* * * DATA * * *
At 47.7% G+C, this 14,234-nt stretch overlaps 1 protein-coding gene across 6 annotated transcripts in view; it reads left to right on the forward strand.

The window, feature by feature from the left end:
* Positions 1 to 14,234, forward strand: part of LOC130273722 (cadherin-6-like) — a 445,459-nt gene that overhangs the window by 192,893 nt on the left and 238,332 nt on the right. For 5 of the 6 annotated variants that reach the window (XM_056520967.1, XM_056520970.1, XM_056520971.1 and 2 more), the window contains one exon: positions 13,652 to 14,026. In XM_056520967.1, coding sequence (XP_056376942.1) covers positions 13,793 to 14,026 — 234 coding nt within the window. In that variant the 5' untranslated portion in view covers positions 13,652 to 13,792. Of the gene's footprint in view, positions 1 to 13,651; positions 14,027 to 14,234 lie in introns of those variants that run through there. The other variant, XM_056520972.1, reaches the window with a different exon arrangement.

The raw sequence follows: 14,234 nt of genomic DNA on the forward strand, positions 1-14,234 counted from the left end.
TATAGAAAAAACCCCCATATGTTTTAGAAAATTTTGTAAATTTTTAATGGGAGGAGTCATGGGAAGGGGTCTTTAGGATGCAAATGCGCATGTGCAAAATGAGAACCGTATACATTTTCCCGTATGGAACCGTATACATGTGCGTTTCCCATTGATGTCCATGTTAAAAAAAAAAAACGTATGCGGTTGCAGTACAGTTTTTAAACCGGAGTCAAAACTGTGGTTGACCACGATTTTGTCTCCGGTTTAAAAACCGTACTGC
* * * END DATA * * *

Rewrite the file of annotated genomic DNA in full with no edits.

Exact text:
At 47.7% G+C, this 14,234-nt stretch overlaps 1 protein-coding gene across 6 annotated transcripts in view; it reads left to right on the forward strand.

The window, feature by feature from the left end:
* Positions 1 to 14,234, forward strand: part of LOC130273722 (cadherin-6-like) — a 445,459-nt gene that overhangs the window by 192,893 nt on the left and 238,332 nt on the right. For 5 of the 6 annotated variants that reach the window (XM_056520967.1, XM_056520970.1, XM_056520971.1 and 2 more), the window contains one exon: positions 13,652 to 14,026. In XM_056520967.1, coding sequence (XP_056376942.1) covers positions 13,793 to 14,026 — 234 coding nt within the window. In that variant the 5' untranslated portion in view covers positions 13,652 to 13,792. Of the gene's footprint in view, positions 1 to 13,651; positions 14,027 to 14,234 lie in introns of those variants that run through there. The other variant, XM_056520972.1, reaches the window with a different exon arrangement.

The raw sequence follows: 14,234 nt of genomic DNA on the forward strand, positions 1-14,234 counted from the left end.
TATAGAAAAAACCCCCATATGTTTTAGAAAATTTTGTAAATTTTTAATGGGAGGAGTCATGGGAAGGGGTCTTTAGGATGCAAATGCGCATGTGCAAAATGAGAACCGTATACATTTTCCCGTATGGAACCGTATACATGTGCGTTTCCCATTGATGTCCATGTTAAAAAAAAAAAACGTATGCGGTTGCAGTACAGTTTTTAAACCGGAGTCAAAACTGTGGTTGACCACGATTTTGTCTCCGGTTTAAAAACCGTACTGC